California Bill AB 1450 would Prohibit Discrimination against Unemployed Jobseekers by Employers or Employment Agencies
In an effort to help stop discrimination against unemployed Californians looking for work who may be passed over by employers or employment agencies only interested in hiring applicants who already have a job, newly proposed legislation in the state – California Assembly Bill No. 1450 (AB 1450) – would fine California employers and employment agencies that refuse to consider jobless applicants for job openings. The full text of California AB 1450 is available at: http://www.leginfo.ca.gov/pub/11-12/bill/asm/ab_1401-1450/ab_1450_bill_20120105_introduced.pdf.
Introduced by Assemblyman Michael Allen (D-Santa Rosa/San Rafael), California AB 1450 would add Chapter 2.5 (commencing with Section 1812.50953) to Title 2.91 of Part 4 of Division 3 of the Civil Code and Chapter 3.95 (commencing with Section 1046) to Part 3 of Division 2 of the Labor Code, relating to employment. The bill would add protections for unemployed jobseekers to existing law that contains provisions defining unlawful discrimination and employment practices by employers and employment agencies.
California AB 1450 would make it unlawful, unless based on a bona fide occupational qualification or any other provision of law, for:
- An employer to knowingly or intentionally refuse to consider for employment or refuse to offer employment to an individual because of the individual’s status as unemployed, publish an advertisement or announcement for any job that includes provisions pertaining to an individual’s status as unemployed, as specified, or direct or request that an employment agency take an individual’s status as unemployed into account in screening or referring applicants for employment.
- An employment agency to knowingly or intentionally refuse to consider or refer an individual for employment because of the individual’s status as unemployed, limit, segregate, or classify individuals in any manner that may limit their access to information about jobs or referral for consideration of jobs because of their status as unemployed, or publish an advertisement or announcement, as described above with respect to employers.
If passed, California AB 1450 would also subject an employer or employment agency who violates the new provisions to civil penalties that increase as the number of violations increase:
- An amount not to exceed one thousand dollars ($1,000) for the first violation.
- An amount not to exceed five thousand dollars ($5,000) for the second violation.
- An amount not to exceed ten thousand dollars ($10,000) for each subsequent violation.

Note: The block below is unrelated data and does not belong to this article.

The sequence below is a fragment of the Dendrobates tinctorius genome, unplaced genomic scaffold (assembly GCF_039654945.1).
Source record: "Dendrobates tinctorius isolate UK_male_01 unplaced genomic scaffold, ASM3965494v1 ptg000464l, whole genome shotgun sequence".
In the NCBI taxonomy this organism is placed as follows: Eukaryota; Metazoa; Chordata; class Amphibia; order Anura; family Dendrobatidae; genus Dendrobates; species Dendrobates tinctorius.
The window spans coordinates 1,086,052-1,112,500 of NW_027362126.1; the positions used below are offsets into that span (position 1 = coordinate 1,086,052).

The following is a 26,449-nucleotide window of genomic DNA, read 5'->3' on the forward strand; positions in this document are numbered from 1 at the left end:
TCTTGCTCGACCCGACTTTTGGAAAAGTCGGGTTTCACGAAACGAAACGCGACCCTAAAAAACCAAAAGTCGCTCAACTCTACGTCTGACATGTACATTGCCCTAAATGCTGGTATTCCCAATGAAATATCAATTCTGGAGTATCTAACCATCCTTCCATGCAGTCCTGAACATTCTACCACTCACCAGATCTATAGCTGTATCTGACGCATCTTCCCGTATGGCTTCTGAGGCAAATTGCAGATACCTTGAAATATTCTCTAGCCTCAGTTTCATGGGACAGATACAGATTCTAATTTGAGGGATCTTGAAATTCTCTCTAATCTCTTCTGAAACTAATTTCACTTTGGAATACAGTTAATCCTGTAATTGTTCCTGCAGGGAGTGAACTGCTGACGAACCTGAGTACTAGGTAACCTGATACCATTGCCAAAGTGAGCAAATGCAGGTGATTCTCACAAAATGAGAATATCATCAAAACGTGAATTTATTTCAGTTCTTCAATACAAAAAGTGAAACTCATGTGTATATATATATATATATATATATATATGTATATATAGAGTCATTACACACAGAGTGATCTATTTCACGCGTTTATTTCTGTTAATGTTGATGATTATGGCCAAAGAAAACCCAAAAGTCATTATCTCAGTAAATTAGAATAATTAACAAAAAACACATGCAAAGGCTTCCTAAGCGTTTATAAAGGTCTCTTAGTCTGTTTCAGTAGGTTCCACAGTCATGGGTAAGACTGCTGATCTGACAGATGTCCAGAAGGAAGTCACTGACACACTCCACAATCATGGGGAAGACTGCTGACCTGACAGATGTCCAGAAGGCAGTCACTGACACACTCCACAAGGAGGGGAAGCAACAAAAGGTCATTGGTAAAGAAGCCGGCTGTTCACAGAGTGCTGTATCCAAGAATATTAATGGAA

Discrimination against unemployed jobseekers has become more apparent during the recent economic downturn when record numbers of Americans found themselves unemployed. A July 2011 Briefing Paper from the National Employment Law Project (NELP) – “Hiring Discrimination Against the Unemployed: Federal Bill Outlaws Excluding the Unemployed from Job Opportunities, as Discriminatory Ads Persist” – found that hiring discrimination against the unemployed occurs when employers and staffing firms post job listings excluding unemployed jobseekers and expressly deny job opportunities to those workers hardest hit by the economic downturn.
An informal survey by NELP of a number of job posting websites found numerous job ads stating that jobseekers ‘must be currently employed.’ The study claimed the “perverse catch-22” of job seekers not being able to get a job unless they already have a job “is deepening our unemployment crisis by arbitrarily foreclosing job opportunities to many who are otherwise qualified for them.” The briefing paper from NELP, an advocacy group for the unemployed and low-wage workers, may be found at: http://www.nelp.org/page/-/UI/2011/unemployed.discrimination.7.12.2011.pdf?nocdn=1.
In addition, the Equal Employment Opportunity Commission (EEOC) held a public meeting in February 2011 to examine the treatment of unemployed job seekers. The EEOC – the federal agency that enforces the nation’s laws prohibiting employment discrimination – examined the practice by employers of considering only those currently employed for job vacancies and excluding currently unemployed persons from job applicant pools, including in job announcements, and also to hear from invited panelists on the potential impact on job seekers. More information about the meeting is at: http://www.eeoc.gov/eeoc/meetings/2-16-11/index.cfm.
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